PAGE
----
Lastly, two years ago a quaking aspen was placed, stripling of twig size, in the front yard, and true to its eager nature, now reaches 15 feet in height with a hand-span, palest mint green, sturdy trunk. It, like the birch, transforms its grass-green, heart-shaped leaves over a long month or more, October into November, to a golden yellow. This tree takes its name from the way the leaves flip back and forth in the wind, giving the appearance of “quaking” and raising a soft, shuffling kind of sound, so it talks as good as it looks.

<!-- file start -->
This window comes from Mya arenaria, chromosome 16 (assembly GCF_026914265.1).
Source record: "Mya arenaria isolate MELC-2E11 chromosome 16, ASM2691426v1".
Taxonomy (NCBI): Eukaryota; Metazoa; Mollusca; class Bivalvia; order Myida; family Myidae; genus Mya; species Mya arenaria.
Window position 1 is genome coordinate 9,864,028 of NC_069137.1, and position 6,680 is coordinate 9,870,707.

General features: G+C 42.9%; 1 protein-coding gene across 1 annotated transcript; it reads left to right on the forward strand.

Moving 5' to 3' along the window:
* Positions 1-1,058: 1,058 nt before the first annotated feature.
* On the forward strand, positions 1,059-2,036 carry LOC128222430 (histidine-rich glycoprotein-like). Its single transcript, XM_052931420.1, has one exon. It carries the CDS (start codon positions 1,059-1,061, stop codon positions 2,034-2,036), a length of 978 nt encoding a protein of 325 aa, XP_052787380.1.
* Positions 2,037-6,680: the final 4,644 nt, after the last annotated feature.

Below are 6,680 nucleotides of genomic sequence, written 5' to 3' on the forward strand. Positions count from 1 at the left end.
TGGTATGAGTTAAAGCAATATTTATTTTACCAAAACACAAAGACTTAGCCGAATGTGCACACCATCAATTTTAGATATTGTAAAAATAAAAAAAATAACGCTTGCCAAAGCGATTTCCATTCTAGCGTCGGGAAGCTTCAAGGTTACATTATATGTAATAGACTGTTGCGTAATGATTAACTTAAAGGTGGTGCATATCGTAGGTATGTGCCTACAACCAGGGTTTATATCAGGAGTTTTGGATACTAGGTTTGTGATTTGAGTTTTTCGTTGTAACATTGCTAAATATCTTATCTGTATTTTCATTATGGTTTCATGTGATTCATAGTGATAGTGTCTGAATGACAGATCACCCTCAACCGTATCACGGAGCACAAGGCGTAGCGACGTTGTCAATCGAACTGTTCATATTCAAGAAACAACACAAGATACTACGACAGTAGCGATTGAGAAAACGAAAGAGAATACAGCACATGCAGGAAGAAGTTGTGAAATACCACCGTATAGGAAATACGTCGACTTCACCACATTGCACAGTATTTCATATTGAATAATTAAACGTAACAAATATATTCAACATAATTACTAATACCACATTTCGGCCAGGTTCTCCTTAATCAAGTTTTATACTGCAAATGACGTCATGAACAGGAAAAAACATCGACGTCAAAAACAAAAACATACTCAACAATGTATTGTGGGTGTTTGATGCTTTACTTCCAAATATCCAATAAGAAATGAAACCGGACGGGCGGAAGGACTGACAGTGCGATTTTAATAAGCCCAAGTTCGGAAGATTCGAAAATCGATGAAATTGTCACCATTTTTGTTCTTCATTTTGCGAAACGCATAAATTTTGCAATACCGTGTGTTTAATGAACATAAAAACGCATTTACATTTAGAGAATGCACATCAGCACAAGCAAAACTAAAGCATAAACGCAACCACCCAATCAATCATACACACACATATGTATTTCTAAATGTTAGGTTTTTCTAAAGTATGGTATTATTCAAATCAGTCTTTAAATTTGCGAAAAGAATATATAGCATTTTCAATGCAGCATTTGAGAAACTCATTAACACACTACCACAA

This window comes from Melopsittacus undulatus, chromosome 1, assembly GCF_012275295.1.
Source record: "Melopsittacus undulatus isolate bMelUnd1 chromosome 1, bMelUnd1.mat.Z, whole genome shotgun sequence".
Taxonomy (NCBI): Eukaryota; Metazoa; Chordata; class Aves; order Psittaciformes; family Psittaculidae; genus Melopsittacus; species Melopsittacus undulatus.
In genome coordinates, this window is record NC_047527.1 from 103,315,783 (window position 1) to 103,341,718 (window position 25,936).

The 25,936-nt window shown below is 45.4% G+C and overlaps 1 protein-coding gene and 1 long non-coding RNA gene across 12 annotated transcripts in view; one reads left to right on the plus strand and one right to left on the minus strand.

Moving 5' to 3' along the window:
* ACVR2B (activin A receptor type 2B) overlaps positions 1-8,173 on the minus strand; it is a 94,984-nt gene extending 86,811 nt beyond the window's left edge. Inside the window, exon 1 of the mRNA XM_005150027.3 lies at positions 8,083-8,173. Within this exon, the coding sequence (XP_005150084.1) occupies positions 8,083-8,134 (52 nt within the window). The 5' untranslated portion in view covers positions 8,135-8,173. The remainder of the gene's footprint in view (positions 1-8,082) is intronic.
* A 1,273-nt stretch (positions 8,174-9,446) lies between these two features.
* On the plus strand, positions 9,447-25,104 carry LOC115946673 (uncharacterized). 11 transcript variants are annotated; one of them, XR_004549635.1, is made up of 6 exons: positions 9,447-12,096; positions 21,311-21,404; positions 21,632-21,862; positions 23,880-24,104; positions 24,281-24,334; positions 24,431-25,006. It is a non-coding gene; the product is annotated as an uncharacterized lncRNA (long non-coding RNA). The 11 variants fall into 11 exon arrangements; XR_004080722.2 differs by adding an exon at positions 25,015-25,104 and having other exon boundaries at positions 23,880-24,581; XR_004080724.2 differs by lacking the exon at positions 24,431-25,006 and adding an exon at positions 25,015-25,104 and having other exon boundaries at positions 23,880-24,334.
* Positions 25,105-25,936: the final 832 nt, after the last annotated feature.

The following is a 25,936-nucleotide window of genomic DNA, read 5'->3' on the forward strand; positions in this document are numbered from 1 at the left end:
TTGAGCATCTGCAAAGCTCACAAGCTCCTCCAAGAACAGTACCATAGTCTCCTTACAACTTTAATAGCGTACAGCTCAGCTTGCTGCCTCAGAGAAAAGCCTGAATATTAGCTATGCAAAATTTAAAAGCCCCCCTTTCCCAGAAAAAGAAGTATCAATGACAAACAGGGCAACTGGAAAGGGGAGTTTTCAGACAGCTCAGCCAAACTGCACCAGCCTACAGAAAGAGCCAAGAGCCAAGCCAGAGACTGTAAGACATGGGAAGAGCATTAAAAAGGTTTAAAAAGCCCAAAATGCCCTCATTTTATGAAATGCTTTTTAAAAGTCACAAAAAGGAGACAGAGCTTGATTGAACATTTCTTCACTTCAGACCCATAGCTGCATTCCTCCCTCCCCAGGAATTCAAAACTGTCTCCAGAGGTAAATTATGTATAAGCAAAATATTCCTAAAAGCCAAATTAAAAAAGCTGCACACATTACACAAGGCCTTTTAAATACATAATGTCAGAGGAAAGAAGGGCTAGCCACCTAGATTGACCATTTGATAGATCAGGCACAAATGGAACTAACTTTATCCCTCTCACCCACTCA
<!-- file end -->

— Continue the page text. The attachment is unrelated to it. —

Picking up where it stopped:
Trees frame-up the garden, draw the eye toward vistas, cosset the spirit with their robust handsomeness and several bounties of fruit, nuts, canopy, solid wooden bones. They seem calm, they reassure, they seem wise. Unlike many other garden dwellers, with a modicum of nurturing they live and reward their stewards for a long, long time. They'll harbor a tree fort and allow swings to sway from their arms. To climb one and sit hidden, daydreaming upon a branch, is to thumb one's nose at gravity and to soar just a little. Trees are nature's crowning glory.